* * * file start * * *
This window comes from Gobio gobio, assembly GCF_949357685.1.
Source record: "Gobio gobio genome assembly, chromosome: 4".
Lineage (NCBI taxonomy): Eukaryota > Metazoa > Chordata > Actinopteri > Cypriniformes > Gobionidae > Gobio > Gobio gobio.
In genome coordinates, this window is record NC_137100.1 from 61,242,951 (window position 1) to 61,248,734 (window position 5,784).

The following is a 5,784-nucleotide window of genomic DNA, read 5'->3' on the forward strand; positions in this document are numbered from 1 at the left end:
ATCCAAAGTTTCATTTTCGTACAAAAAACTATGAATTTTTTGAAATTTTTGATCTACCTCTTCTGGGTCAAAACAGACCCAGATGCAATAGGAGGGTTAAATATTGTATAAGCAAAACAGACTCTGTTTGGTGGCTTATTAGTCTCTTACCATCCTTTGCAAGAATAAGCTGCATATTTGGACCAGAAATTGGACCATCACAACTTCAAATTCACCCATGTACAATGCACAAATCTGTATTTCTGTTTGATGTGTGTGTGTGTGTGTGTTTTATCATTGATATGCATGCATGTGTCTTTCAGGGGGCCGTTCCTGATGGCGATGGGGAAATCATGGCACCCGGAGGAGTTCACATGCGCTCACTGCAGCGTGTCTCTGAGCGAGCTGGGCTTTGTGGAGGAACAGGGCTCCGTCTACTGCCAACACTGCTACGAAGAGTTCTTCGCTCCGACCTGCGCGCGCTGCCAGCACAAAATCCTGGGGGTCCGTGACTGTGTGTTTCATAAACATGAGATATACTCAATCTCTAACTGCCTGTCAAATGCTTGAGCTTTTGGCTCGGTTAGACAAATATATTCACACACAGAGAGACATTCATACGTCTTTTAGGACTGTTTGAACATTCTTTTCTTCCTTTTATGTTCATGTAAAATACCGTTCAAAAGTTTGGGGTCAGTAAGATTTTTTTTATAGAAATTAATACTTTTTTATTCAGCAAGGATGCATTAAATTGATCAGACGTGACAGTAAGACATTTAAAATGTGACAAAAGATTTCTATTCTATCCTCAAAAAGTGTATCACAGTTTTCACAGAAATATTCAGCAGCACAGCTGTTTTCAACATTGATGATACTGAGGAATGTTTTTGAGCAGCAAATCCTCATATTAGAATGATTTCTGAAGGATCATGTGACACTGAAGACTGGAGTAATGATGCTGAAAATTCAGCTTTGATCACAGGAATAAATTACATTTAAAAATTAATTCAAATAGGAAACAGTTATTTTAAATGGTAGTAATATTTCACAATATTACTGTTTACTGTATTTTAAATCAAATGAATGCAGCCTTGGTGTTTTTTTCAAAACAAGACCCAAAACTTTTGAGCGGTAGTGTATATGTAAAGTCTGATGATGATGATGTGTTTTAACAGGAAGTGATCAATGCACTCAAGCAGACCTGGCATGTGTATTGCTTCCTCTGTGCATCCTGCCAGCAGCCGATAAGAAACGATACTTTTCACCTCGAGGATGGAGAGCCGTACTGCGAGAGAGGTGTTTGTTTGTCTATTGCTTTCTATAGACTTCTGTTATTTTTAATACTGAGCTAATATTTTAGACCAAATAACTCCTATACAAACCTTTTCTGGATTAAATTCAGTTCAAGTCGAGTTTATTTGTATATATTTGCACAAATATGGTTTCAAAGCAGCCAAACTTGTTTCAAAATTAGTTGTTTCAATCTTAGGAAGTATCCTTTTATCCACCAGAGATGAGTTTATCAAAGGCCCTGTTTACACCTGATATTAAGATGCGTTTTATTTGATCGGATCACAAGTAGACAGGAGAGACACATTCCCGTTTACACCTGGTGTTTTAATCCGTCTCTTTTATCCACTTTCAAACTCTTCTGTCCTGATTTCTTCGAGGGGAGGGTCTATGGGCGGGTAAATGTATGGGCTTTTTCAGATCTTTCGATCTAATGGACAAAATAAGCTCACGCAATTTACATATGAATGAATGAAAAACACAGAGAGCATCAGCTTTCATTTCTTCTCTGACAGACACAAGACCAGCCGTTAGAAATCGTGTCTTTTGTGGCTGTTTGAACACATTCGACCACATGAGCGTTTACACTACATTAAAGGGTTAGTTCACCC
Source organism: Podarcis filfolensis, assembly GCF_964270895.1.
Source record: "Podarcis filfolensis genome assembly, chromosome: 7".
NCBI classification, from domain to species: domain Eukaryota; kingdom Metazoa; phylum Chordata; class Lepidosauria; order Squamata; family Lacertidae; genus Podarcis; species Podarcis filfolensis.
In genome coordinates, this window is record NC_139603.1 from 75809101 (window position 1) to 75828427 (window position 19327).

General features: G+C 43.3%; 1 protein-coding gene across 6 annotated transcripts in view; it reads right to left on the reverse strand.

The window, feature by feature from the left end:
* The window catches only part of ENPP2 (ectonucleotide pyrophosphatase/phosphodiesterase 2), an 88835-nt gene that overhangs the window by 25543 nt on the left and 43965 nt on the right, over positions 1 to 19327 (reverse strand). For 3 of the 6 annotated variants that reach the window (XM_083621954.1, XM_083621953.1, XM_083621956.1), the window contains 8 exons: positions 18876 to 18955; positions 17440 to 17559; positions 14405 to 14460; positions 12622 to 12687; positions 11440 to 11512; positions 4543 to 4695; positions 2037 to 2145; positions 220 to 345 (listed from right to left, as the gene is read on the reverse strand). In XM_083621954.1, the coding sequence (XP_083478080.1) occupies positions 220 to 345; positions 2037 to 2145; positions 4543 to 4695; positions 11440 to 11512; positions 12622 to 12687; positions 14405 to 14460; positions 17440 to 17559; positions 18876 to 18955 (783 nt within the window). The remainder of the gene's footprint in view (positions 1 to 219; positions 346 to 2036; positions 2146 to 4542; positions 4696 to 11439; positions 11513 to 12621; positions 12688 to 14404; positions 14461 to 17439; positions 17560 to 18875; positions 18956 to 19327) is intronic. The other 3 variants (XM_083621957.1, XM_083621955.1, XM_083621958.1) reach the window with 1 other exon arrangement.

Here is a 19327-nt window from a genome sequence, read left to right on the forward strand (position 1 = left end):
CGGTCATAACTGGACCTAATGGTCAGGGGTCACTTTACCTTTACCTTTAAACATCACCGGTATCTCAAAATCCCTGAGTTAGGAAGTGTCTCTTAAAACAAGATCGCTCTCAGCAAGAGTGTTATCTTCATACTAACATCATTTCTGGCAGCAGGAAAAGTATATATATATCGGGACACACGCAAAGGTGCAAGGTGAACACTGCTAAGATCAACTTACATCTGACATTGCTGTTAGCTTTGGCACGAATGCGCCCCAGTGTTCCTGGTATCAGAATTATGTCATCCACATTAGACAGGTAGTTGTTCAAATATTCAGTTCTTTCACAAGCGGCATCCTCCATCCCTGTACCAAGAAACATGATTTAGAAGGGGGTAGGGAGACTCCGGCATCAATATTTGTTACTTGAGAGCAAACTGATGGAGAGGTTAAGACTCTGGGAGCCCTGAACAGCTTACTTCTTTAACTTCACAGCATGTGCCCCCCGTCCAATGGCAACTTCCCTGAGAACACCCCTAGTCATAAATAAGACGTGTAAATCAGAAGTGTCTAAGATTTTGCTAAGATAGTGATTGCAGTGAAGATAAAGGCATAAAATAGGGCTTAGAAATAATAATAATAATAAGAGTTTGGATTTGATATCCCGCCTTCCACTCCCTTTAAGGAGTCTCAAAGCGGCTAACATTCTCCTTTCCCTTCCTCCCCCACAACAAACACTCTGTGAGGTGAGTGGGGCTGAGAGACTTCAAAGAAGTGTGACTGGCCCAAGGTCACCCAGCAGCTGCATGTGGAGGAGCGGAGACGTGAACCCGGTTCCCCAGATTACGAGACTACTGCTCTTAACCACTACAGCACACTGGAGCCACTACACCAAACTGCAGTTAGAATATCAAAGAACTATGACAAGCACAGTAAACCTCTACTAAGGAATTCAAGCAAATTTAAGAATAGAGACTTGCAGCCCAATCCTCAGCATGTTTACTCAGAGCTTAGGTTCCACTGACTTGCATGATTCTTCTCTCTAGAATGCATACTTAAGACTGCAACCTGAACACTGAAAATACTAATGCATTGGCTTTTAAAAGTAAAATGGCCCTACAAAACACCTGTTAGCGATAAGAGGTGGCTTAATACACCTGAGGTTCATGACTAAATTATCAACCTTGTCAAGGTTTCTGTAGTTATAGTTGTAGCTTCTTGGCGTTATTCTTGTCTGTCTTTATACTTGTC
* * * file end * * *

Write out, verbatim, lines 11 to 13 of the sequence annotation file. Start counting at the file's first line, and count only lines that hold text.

General features: G+C 43.3%; 1 protein-coding gene across 6 annotated transcripts in view; it reads right to left on the reverse strand.

The window, feature by feature from the left end:
* The window catches only part of ENPP2 (ectonucleotide pyrophosphatase/phosphodiesterase 2), an 88835-nt gene that overhangs the window by 25543 nt on the left and 43965 nt on the right, over positions 1 to 19327 (reverse strand). For 3 of the 6 annotated variants that reach the window (XM_083621954.1, XM_083621953.1, XM_083621956.1), the window contains 8 exons: positions 18876 to 18955; positions 17440 to 17559; positions 14405 to 14460; positions 12622 to 12687; positions 11440 to 11512; positions 4543 to 4695; positions 2037 to 2145; positions 220 to 345 (listed from right to left, as the gene is read on the reverse strand). In XM_083621954.1, the coding sequence (XP_083478080.1) occupies positions 220 to 345; positions 2037 to 2145; positions 4543 to 4695; positions 11440 to 11512; positions 12622 to 12687; positions 14405 to 14460; positions 17440 to 17559; positions 18876 to 18955 (783 nt within the window). The remainder of the gene's footprint in view (positions 1 to 219; positions 346 to 2036; positions 2146 to 4542; positions 4696 to 11439; positions 11513 to 12621; positions 12688 to 14404; positions 14461 to 17439; positions 17560 to 18875; positions 18956 to 19327) is intronic. The other 3 variants (XM_083621957.1, XM_083621955.1, XM_083621958.1) reach the window with 1 other exon arrangement.